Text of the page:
The internet is double-edged.
As a writer I use the internet every day to do research, look up words (because I am the world’s worst speller), and keep in touch with people and the news. I love it. I rarely get out of my house these day and being connected to so many people is just wonderful. I have friends from around the globe I talk to nearly every day. That’s when it’s a tool that keeps things humming along.
There are times when the internet slices open up a can of worms and the worms breed and spread malcontent and then that seems to breed more worms who wriggle and crawl into corners and spaces so far from the original can that you’re not even sure where the whole mess began.
I love blogging. And now I’m on twitter (and it’s like a little snippet of blogging in quick outbursts of thought.) I don’t often get time to read blogs. They’re a real time suck and I feel guilty. Even though … mind you …there are a ton of really good interesting, funny, and innovative blogs out there. Still … I don’t do it very often.
But every once in awhile there’s a blog thread I can’t stay away from. Last week a very popular publishing industry blog began a thread about a publisher suing one of the big chain bookstores. It was news. Public. Some people may not have seen it or known it was happening and I applaud them for bringing it to the forefront. Authors should be aware of what is going on in the industry. Market trends and such.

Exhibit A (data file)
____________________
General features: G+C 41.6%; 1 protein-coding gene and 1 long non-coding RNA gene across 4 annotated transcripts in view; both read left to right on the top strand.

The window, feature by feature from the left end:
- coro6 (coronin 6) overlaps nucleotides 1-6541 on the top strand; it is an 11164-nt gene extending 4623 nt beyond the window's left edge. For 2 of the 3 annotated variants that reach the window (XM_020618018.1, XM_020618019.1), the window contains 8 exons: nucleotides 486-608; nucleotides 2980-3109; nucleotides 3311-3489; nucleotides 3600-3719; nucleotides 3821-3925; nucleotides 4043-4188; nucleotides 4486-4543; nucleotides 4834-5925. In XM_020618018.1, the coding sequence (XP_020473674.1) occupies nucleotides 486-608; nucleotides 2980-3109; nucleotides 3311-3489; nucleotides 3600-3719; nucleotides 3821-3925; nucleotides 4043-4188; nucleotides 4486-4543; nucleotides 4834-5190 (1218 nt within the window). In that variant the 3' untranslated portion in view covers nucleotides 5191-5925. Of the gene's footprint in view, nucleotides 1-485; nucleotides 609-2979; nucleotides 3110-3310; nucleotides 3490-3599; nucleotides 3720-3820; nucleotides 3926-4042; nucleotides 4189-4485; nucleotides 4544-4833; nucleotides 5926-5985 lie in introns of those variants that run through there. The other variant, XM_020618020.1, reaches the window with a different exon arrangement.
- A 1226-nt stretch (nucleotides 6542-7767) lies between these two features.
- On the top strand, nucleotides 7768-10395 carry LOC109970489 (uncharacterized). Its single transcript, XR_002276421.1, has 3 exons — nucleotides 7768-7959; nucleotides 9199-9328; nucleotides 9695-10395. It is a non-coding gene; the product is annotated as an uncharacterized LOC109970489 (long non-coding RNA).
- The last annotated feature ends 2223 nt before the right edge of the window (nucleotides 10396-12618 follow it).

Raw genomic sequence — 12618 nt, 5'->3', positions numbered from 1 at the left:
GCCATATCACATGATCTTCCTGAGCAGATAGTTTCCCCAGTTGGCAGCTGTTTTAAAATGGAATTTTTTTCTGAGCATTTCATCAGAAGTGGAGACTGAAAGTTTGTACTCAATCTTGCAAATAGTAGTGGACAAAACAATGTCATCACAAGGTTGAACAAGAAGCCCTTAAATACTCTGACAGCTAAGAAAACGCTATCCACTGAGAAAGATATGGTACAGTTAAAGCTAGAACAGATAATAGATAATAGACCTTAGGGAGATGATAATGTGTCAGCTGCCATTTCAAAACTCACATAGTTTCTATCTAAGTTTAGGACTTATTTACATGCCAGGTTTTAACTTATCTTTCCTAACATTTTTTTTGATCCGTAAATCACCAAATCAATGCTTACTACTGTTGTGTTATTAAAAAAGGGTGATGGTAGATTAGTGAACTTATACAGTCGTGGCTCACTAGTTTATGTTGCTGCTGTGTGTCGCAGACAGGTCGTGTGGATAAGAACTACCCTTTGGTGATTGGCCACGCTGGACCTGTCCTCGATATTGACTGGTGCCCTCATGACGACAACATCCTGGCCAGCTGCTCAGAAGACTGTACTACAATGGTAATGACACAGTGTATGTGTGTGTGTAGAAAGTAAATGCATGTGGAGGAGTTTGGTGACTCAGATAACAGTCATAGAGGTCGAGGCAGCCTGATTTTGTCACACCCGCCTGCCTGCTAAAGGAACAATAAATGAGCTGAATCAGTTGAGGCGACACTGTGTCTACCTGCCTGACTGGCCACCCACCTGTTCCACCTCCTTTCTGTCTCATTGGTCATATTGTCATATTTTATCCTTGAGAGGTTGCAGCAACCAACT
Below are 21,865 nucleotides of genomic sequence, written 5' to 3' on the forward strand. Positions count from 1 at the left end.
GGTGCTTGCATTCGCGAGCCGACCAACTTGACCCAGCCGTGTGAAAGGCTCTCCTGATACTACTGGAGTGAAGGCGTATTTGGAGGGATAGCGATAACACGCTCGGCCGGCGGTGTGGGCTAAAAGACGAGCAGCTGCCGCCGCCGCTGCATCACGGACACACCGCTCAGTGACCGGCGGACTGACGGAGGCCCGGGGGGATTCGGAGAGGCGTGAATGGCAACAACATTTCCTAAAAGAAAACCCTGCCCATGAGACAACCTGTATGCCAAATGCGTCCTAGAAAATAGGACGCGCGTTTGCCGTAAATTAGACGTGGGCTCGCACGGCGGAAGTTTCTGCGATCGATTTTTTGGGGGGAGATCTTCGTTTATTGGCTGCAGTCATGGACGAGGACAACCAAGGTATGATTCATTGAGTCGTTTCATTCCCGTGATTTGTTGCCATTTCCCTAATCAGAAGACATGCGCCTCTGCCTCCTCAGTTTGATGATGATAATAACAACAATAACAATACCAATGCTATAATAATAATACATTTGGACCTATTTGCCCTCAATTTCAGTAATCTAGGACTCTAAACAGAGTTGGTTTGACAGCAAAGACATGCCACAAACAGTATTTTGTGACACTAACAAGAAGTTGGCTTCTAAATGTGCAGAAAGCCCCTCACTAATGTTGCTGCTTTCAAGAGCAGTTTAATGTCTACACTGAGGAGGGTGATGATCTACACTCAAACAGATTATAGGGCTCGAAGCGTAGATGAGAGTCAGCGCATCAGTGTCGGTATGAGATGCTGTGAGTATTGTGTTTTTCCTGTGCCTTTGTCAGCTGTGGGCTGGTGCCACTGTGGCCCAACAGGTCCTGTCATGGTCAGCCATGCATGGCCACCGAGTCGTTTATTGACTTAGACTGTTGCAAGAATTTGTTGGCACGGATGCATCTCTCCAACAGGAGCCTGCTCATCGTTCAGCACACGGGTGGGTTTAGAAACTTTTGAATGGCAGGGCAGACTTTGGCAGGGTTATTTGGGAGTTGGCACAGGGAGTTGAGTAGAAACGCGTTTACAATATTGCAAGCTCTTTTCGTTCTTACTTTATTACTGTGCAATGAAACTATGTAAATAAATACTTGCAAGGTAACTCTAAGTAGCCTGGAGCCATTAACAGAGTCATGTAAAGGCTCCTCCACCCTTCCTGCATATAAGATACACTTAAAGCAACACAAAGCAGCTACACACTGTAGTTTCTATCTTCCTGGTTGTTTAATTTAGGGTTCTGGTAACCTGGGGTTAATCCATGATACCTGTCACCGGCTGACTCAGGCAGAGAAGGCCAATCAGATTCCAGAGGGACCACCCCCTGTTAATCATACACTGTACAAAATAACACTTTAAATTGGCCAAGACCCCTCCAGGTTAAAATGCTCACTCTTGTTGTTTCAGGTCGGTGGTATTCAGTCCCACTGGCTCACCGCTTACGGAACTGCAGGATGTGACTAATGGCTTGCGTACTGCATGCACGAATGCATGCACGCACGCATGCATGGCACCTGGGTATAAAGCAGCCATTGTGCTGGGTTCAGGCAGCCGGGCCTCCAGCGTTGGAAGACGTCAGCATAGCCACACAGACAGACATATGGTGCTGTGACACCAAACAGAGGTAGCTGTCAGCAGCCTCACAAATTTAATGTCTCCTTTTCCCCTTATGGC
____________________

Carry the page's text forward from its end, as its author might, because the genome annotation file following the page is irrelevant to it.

But what happened next was a train wreck of such magnitude that I couldn’t help but read every word of every comment. I’m not going to say it was mud-slinging, because frankly, I don’t know any of the players. But there definitely were some volleys back and forth about authors and publishers and marriages … a total degredation of the original discussion.
Which is what happens on this particular blog quite often. (To no fault of the blog owners … it’s just a popular blog with lots of people with differing opinions visiting.)